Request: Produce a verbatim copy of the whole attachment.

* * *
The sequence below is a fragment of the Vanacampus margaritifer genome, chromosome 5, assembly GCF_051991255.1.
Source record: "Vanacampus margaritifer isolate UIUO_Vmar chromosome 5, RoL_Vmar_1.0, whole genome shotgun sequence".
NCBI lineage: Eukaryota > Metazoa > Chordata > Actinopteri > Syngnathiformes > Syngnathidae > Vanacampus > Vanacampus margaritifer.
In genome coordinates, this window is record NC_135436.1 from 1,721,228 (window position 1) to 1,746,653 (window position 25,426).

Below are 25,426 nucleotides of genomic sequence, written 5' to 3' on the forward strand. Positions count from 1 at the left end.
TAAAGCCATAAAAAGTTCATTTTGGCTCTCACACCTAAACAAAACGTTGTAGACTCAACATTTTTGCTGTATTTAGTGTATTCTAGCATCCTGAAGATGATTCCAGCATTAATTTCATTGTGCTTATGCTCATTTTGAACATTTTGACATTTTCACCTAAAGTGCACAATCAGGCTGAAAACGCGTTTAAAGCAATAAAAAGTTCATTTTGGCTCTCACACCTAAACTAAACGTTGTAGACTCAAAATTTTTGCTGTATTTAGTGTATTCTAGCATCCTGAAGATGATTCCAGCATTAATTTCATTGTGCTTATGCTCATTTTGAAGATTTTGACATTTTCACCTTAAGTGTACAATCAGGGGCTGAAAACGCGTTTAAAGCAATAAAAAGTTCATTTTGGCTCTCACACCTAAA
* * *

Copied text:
The sequence below is a fragment of the Vanacampus margaritifer genome, chromosome 5, assembly GCF_051991255.1.
Source record: "Vanacampus margaritifer isolate UIUO_Vmar chromosome 5, RoL_Vmar_1.0, whole genome shotgun sequence".
NCBI lineage: Eukaryota > Metazoa > Chordata > Actinopteri > Syngnathiformes > Syngnathidae > Vanacampus > Vanacampus margaritifer.
In genome coordinates, this window is record NC_135436.1 from 1,721,228 (window position 1) to 1,746,653 (window position 25,426).

Below are 25,426 nucleotides of genomic sequence, written 5' to 3' on the forward strand. Positions count from 1 at the left end.
TAAAGCCATAAAAAGTTCATTTTGGCTCTCACACCTAAACAAAACGTTGTAGACTCAACATTTTTGCTGTATTTAGTGTATTCTAGCATCCTGAAGATGATTCCAGCATTAATTTCATTGTGCTTATGCTCATTTTGAACATTTTGACATTTTCACCTAAAGTGCACAATCAGGCTGAAAACGCGTTTAAAGCAATAAAAAGTTCATTTTGGCTCTCACACCTAAACTAAACGTTGTAGACTCAAAATTTTTGCTGTATTTAGTGTATTCTAGCATCCTGAAGATGATTCCAGCATTAATTTCATTGTGCTTATGCTCATTTTGAAGATTTTGACATTTTCACCTTAAGTGTACAATCAGGGGCTGAAAACGCGTTTAAAGCAATAAAAAGTTCATTTTGGCTCTCACACCTAAA